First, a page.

It's that time of year again. Yesterday's mail brought a rejection letter from the MacDowell Colony. Today's or tomorrow's will most likely feature another of the same, this one from Yaddo. Then I can look forward to a No from the New York Foundation for the Arts, due to arrive in early April.
These were my three attempts to cadge the means for the optimal writing situation during my vacation days this coming summer. The optimal writing situation being two or three weeks in some quiet, pretty place outside the city. I've been dreaming of a sojourn at one of the arts colonies. Courtesy of rich donors, the colony houses and feeds you and provides everything you need to forget about everything you deal with during your regular workaday life so your mind can just sort of waft off into the ether and the words emerge. There's nature! Birds, trees! A swimming pool, even, at Yaddo!
I've been to three previous residencies and at each I became practically a different writer: enormously, uncharacteristically productive. I wrote a big chunk of my first novel at the first. At the second I completed the final rewrite. And at the third, two summers ago, I began my second novel, writing 65 pages of what I first thought was dreck and have since discovered is a pretty decent start to the story. None of these stays was at a place nearly as fancy-shmancy as Yaddo or MacDowell. I knew I'd have scant chance at the big time, but I decided to try this time around. I knew right, it seems.
As for NYFA, that's simply a piece of cash. I've applied many times before and I know, as with the arts colonies, that there's little likelihood of hitting the jackpot. If I did, though, I'd use some of it to create my own little writer's retreat. A cabin on Lake George is what I fantasize, just Teresa and me. In the morning I write while she reads or cooks or putters about, in the afternoon and evenings we vacate ...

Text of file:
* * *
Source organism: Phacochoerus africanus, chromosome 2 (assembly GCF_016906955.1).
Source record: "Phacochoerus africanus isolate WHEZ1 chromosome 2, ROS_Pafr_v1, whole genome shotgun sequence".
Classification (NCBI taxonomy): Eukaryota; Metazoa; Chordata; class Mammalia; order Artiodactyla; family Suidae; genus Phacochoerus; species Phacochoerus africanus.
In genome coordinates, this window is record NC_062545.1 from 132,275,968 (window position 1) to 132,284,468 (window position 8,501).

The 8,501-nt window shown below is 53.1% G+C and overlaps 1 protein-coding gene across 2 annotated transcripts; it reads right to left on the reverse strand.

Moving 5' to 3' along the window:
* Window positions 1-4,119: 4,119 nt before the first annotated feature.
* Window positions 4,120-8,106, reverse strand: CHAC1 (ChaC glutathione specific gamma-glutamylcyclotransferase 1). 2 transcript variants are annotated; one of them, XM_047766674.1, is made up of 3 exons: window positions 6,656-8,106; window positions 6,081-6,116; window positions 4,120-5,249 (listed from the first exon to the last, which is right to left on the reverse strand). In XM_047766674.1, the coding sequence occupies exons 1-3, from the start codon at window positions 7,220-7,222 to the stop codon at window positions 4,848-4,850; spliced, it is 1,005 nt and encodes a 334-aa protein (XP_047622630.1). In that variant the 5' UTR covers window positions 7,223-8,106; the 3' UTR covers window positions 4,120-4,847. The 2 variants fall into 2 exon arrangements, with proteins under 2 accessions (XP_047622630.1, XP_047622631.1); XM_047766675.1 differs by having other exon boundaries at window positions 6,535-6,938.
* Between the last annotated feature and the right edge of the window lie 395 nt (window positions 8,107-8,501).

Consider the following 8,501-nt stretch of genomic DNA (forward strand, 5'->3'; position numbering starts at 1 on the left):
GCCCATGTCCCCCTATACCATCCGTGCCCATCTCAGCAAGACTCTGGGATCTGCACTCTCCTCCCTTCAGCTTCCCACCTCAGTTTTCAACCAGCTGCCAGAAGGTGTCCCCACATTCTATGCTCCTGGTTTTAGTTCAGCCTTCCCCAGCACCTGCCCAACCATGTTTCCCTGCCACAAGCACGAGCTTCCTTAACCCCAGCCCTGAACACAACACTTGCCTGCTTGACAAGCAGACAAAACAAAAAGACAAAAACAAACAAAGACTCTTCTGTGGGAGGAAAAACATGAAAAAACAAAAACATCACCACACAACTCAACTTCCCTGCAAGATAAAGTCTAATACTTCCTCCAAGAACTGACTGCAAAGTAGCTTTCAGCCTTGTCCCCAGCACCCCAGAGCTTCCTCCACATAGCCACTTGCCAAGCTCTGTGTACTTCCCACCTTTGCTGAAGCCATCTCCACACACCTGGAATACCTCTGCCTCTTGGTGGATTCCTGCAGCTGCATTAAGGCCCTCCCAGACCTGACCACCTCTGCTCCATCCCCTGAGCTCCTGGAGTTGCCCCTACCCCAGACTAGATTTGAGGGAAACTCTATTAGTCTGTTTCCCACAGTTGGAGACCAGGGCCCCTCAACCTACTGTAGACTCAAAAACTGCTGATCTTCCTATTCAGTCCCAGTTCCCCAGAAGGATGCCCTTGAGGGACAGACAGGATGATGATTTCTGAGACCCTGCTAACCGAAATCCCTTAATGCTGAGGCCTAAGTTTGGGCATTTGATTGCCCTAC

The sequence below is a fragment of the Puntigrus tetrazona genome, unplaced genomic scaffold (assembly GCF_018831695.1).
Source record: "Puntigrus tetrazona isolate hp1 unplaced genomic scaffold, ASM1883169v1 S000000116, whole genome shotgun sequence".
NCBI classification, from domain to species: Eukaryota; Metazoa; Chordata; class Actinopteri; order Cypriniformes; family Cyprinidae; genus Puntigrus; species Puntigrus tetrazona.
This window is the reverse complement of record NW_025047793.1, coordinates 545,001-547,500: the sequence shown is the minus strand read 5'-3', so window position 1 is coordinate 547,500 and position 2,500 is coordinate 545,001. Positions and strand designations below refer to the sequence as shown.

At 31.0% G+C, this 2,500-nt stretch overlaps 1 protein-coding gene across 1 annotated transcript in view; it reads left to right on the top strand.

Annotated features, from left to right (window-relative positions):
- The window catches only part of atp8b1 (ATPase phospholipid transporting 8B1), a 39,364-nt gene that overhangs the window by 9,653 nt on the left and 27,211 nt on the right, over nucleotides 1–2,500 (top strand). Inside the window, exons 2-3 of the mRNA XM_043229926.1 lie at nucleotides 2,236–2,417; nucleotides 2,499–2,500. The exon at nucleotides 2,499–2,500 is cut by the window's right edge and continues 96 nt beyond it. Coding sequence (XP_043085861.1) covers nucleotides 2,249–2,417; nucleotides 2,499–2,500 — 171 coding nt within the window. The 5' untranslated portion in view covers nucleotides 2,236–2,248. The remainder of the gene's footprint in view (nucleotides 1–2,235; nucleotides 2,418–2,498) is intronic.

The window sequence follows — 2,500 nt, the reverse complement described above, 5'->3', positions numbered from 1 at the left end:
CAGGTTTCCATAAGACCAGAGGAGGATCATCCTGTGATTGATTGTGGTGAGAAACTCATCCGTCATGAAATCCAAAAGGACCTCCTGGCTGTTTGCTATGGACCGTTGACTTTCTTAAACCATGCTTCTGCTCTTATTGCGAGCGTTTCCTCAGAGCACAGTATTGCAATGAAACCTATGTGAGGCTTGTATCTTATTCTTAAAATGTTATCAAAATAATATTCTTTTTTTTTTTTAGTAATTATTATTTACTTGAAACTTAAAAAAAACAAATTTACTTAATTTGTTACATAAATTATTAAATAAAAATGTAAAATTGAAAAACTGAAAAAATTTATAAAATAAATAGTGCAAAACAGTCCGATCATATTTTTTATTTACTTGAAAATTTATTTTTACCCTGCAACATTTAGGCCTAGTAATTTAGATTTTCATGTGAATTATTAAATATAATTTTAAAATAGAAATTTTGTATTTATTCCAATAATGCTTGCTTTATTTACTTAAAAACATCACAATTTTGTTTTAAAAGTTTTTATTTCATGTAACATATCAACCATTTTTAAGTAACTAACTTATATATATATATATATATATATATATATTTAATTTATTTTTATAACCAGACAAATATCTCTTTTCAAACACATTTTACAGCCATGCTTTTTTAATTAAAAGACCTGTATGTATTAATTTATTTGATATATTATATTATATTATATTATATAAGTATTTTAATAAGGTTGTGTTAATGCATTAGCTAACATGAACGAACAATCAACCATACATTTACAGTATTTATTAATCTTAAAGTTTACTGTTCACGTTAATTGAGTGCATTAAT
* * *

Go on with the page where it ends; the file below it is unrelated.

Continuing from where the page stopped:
As it happens, I've recently sent out a new batch of submissions to literary journals so there's another bunch of rejection letters I can look forward to. I have mixed feelings about most of them (the journals, not my submissions ... well, okay, my submissions too). They are none of them the journal of my dreams, they are all of them pretty mainstream, they none of them partake of the class struggle, literary division. But they're what there is. They're where my stories might get read, should anyone accept any, and I have a humbly stubborn little feeling that a secretary's stories deserve to be read.
Does that sound pathetic? Nah, it shouldn't. For here I sit in my urban aerie and as I finish eating lunch and turn back to the work of entering data, filing the records, scheduling classes, helping students with their endless registration difficulties, I'm also watching out the window mesmerized by the buds on the tips of the winter-stripped tree branches as they begin to fuzz out into something like spring. It's that season too, or nearly. Rejection I can take, especially while I watch this promise peeking forth.